When “Killing Eve” was on TV I was completely hooked by the two amazing lead characters. Perfectly played by Jodie Comer and Sandra Oh, Villanelle and Eve are the most exciting women to hit the screen in a very long time. Finding out that the characters were based on a book trilogy by Luke Jennings was like Christmas come early.
Codename Villanelle is the first book in this series and sets the scene nicely. A group of twelve men sit around a table. A bag is passed round and each of them places a coloured stone in the bag. A death sentence has been passed by the Twelve.
Konstantin is the only one that Villanelle has contact with. He saved her, overseen her rigorous training and helped her to become the sophisticate that she now appears to be. But Villanelle is a hard cold killer. Without remorse, guilt or a conscience she follows her orders perfectly. She is the best of the worst.
Eve Polastri works for MI5 in London. She loves her job. Sharp and analytical she loves puzzles and working out where the next threat is coming from. When she loses her job after a judgement error Eve finds herself being headhunted for a secret undercover unit. Hunting the female hit man.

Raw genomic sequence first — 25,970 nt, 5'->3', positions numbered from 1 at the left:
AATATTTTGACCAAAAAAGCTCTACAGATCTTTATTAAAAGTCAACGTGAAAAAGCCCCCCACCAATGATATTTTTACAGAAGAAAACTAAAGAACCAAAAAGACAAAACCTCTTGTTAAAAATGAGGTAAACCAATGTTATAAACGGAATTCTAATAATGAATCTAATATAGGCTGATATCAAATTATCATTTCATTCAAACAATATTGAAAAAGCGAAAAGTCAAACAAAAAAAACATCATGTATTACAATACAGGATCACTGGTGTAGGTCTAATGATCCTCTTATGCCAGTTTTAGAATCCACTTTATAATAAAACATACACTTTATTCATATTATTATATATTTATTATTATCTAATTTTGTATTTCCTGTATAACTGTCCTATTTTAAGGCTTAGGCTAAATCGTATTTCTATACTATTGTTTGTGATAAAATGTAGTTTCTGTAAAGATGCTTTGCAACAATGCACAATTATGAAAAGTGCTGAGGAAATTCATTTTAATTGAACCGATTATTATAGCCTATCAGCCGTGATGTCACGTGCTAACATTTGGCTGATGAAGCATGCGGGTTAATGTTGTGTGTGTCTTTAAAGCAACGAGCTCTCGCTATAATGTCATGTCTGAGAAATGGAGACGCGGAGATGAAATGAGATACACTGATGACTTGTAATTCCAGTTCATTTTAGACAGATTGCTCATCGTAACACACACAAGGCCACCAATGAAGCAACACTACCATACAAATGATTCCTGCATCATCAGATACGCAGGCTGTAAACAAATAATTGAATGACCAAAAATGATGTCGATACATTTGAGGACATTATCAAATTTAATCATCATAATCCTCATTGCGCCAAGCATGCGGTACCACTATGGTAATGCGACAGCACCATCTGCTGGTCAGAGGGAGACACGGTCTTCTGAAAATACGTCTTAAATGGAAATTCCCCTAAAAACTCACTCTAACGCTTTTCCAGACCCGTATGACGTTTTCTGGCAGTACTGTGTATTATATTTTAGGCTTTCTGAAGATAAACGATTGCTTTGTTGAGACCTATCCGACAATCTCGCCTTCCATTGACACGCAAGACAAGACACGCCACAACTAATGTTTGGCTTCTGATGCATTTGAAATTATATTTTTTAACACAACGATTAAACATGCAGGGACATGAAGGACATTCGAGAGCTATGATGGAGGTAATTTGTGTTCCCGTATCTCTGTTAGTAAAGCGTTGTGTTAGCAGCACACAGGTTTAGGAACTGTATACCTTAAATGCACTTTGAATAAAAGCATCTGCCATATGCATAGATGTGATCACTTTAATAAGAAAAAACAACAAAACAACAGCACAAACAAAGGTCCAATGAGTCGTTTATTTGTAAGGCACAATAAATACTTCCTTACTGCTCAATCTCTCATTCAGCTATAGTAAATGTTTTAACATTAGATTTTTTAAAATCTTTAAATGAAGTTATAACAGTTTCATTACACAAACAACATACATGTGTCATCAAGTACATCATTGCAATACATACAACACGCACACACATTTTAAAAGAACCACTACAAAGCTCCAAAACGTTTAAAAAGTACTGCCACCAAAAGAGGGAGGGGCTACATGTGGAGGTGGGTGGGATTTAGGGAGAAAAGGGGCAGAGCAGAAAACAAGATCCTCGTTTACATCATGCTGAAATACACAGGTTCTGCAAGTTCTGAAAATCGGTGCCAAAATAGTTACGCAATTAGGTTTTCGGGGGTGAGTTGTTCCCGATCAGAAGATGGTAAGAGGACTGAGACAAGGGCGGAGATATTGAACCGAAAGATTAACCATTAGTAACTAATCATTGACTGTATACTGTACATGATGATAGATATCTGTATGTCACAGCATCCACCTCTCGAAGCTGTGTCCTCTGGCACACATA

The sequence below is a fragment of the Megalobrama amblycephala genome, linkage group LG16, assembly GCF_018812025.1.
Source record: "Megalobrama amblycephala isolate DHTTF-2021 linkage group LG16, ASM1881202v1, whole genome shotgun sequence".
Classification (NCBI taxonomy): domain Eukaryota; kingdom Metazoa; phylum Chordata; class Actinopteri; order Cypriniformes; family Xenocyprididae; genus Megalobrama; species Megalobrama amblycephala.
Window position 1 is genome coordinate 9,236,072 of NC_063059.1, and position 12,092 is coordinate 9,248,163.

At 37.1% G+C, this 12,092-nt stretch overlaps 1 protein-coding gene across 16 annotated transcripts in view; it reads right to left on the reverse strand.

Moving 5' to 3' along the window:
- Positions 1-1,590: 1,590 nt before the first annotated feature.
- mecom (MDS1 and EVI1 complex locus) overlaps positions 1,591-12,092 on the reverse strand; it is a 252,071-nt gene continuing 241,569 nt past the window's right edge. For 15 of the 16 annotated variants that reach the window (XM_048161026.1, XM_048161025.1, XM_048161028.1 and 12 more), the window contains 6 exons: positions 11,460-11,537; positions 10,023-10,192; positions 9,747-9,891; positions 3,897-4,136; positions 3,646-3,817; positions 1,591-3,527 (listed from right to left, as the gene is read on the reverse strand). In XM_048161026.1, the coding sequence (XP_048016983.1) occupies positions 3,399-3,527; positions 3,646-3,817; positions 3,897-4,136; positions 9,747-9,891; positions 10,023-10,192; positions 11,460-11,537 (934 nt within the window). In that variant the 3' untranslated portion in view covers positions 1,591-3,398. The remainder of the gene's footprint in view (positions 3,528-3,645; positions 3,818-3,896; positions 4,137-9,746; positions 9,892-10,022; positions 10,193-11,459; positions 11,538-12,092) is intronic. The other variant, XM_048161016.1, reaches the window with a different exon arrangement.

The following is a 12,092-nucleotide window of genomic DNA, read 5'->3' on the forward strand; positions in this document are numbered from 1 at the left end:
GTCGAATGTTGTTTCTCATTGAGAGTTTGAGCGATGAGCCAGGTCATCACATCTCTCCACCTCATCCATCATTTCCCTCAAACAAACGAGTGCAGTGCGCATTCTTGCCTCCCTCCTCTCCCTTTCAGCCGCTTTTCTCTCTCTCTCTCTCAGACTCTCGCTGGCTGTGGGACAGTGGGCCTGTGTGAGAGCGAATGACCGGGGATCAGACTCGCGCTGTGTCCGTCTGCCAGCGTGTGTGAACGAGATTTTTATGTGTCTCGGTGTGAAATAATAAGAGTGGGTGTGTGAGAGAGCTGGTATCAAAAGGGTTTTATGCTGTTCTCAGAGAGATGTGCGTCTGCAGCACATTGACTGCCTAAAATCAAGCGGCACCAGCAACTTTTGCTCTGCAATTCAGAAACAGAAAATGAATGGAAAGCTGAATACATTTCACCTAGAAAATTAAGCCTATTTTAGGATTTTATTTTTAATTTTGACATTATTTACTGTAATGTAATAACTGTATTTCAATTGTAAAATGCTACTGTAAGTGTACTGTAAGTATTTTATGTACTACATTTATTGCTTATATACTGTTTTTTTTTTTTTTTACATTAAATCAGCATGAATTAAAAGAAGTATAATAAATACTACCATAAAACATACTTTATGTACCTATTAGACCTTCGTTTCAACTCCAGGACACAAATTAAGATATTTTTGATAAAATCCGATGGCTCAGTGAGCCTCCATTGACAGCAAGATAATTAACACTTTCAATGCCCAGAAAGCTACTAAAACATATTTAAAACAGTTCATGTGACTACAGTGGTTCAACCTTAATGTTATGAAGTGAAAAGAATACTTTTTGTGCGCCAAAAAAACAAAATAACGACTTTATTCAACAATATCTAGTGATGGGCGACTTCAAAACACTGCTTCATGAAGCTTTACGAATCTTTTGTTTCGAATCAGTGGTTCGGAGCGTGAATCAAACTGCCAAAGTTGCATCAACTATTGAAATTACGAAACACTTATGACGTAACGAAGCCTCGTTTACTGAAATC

This is quite a graphic story at times with Villanelle’s “hits” described in the cold calculating manner that they are undertaken. However her complex back story and heartbreaking personal experiences make her a compelling character. The villain that you can’t help but have a soft spot for. Ultimately it has the kind of ending that will have you heading straight back to the bookshop to buy book two!
Supplied by Net Galley and John Murray Press in exchange for an honest review.
UK Publication Date: June 29 2017. 224 pages.
Categories: 5 Stars Book Review
Prolific reader, enthusiastic theatre and movie-goer and ex-Olivier Awards judge who spent twenty years working in the music industry in London. Sharing my house with a gorgeous cockapoo called Harry who has taken over completely.
I love sharing my favourite books with friends - nearly always spoiler-free as I hate reading a synopsis of the whole book in other reviews.
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